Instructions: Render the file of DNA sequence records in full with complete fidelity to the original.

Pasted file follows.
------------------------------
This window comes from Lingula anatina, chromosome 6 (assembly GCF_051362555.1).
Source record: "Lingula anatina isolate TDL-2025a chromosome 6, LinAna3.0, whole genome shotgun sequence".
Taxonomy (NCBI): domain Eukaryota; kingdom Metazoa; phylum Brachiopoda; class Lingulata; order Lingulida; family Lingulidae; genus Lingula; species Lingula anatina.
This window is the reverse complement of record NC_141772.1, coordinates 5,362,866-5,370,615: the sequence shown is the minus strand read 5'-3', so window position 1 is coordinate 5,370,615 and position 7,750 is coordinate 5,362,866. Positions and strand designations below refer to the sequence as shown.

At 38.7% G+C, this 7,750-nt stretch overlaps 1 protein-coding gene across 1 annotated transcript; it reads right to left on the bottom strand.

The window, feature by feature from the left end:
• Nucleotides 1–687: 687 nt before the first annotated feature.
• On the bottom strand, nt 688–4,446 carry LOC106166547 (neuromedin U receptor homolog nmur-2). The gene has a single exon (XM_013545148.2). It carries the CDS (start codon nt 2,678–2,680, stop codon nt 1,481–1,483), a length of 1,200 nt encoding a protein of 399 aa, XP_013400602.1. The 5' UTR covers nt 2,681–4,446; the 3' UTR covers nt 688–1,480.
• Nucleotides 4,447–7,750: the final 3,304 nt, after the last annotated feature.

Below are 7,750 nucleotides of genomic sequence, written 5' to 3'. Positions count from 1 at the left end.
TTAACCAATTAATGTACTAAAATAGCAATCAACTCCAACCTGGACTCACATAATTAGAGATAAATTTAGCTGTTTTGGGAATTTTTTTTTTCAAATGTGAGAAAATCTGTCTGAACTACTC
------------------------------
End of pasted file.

This window comes from Lingula anatina, chromosome 6 (assembly GCF_051362555.1).
Source record: "Lingula anatina isolate TDL-2025a chromosome 6, LinAna3.0, whole genome shotgun sequence".
Taxonomy (NCBI): domain Eukaryota; kingdom Metazoa; phylum Brachiopoda; class Lingulata; order Lingulida; family Lingulidae; genus Lingula; species Lingula anatina.
This window is the reverse complement of record NC_141772.1, coordinates 5,362,866-5,370,615: the sequence shown is the minus strand read 5'-3', so window position 1 is coordinate 5,370,615 and position 7,750 is coordinate 5,362,866. Positions and strand designations below refer to the sequence as shown.

At 38.7% G+C, this 7,750-nt stretch overlaps 1 protein-coding gene across 1 annotated transcript; it reads right to left on the bottom strand.

The window, feature by feature from the left end:
• Nucleotides 1–687: 687 nt before the first annotated feature.
• On the bottom strand, nt 688–4,446 carry LOC106166547 (neuromedin U receptor homolog nmur-2). The gene has a single exon (XM_013545148.2). It carries the CDS (start codon nt 2,678–2,680, stop codon nt 1,481–1,483), a length of 1,200 nt encoding a protein of 399 aa, XP_013400602.1. The 5' UTR covers nt 2,681–4,446; the 3' UTR covers nt 688–1,480.
• Nucleotides 4,447–7,750: the final 3,304 nt, after the last annotated feature.

Below are 7,750 nucleotides of genomic sequence, written 5' to 3'. Positions count from 1 at the left end.
TTAACCAATTAATGTACTAAAATAGCAATCAACTCCAACCTGGACTCACATAATTAGAGATAAATTTAGCTGTTTTGGGAATTTTTTTTTTCAAATGTGAGAAAATCTGTCTGAACTACTC